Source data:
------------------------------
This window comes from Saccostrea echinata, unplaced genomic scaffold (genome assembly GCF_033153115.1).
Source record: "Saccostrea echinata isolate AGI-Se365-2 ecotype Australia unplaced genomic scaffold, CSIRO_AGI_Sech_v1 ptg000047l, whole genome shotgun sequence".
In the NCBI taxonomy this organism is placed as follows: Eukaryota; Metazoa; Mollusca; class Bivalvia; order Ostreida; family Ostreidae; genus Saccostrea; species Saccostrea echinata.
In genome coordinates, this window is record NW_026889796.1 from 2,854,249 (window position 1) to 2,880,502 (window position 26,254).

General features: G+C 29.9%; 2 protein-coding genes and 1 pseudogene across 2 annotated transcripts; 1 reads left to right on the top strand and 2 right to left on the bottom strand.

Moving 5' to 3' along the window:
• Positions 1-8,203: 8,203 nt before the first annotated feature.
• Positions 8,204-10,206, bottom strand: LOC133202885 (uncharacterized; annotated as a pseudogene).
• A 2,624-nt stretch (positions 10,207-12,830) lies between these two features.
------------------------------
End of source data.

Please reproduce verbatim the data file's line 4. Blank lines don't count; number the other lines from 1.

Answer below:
In genome coordinates, this window is record NW_026889796.1 from 2,854,249 (window position 1) to 2,880,502 (window position 26,254).